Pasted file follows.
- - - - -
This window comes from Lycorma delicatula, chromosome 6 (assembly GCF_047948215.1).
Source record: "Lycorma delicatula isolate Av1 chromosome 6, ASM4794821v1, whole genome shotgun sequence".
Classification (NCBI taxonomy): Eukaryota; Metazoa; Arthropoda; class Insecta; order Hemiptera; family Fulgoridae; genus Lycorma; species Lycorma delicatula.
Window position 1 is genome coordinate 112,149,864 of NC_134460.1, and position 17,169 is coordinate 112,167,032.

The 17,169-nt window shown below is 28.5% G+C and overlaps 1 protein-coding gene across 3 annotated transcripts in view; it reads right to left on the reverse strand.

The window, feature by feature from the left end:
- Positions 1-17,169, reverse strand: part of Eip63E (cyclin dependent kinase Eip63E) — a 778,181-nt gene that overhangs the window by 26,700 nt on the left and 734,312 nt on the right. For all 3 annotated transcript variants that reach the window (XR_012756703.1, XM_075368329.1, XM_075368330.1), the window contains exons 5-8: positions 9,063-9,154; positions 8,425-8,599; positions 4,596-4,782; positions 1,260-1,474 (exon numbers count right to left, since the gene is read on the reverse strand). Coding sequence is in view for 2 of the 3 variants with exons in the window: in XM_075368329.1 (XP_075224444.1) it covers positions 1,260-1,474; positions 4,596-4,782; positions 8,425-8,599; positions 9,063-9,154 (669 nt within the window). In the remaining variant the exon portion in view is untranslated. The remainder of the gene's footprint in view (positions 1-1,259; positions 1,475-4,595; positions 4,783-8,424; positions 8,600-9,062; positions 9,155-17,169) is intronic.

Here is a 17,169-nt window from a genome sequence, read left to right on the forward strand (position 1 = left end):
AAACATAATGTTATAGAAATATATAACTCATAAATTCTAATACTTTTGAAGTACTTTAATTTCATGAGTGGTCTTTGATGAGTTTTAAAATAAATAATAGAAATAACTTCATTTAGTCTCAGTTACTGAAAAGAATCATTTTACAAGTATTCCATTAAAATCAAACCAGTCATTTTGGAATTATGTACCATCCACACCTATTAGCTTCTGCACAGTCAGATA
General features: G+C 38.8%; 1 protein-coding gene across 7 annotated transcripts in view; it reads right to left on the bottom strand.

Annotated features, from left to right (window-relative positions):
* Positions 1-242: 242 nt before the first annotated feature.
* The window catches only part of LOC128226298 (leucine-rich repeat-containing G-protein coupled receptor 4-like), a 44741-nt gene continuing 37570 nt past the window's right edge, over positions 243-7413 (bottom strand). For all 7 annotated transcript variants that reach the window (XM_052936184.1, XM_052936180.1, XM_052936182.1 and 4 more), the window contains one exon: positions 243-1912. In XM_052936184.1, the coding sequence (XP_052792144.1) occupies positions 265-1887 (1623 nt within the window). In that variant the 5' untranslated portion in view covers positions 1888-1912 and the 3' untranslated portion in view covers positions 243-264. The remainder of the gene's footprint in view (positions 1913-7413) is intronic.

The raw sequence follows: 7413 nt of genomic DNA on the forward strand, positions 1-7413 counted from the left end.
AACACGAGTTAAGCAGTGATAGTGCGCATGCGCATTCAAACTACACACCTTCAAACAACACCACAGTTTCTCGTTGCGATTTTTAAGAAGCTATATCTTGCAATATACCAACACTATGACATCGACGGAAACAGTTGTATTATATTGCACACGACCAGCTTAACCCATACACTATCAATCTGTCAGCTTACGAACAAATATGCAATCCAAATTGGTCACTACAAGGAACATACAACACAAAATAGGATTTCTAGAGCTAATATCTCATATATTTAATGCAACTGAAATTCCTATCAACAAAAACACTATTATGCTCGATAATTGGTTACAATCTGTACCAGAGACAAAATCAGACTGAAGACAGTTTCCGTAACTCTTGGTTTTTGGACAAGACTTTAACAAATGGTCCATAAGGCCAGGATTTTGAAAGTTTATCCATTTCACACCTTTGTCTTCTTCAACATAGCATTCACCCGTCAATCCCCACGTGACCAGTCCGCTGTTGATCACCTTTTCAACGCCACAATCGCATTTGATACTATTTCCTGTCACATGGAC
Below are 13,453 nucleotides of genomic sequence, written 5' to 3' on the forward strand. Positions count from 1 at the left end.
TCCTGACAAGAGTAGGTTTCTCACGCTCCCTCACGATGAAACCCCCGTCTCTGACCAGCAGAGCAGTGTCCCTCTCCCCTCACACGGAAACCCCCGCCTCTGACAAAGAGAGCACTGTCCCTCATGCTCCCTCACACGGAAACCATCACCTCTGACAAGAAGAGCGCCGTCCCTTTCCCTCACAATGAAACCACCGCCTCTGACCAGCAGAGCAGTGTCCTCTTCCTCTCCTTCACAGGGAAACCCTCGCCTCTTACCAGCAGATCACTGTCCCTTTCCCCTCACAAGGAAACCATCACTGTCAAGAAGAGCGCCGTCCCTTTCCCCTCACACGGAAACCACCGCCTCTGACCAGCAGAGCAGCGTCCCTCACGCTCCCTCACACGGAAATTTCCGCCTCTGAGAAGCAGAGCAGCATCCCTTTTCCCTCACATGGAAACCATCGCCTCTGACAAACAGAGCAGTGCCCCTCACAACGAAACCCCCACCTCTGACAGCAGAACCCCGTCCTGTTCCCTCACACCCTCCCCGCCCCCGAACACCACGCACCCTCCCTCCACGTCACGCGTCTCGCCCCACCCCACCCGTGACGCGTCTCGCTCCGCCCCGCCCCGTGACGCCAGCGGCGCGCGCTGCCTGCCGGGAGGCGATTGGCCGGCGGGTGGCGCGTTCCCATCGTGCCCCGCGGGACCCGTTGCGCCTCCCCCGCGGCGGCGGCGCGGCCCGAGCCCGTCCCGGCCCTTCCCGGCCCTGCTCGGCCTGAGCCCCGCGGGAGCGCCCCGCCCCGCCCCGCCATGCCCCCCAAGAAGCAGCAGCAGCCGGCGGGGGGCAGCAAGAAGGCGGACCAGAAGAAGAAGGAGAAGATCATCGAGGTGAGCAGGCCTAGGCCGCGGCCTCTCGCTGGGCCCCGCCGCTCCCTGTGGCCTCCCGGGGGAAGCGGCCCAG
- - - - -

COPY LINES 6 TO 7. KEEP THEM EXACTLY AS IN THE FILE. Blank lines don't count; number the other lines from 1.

The window, feature by feature from the left end:
- Positions 1-17,169, reverse strand: part of Eip63E (cyclin dependent kinase Eip63E) — a 778,181-nt gene that overhangs the window by 26,700 nt on the left and 734,312 nt on the right. For all 3 annotated transcript variants that reach the window (XR_012756703.1, XM_075368329.1, XM_075368330.1), the window contains exons 5-8: positions 9,063-9,154; positions 8,425-8,599; positions 4,596-4,782; positions 1,260-1,474 (exon numbers count right to left, since the gene is read on the reverse strand). Coding sequence is in view for 2 of the 3 variants with exons in the window: in XM_075368329.1 (XP_075224444.1) it covers positions 1,260-1,474; positions 4,596-4,782; positions 8,425-8,599; positions 9,063-9,154 (669 nt within the window). In the remaining variant the exon portion in view is untranslated. The remainder of the gene's footprint in view (positions 1-1,259; positions 1,475-4,595; positions 4,783-8,424; positions 8,600-9,062; positions 9,155-17,169) is intronic.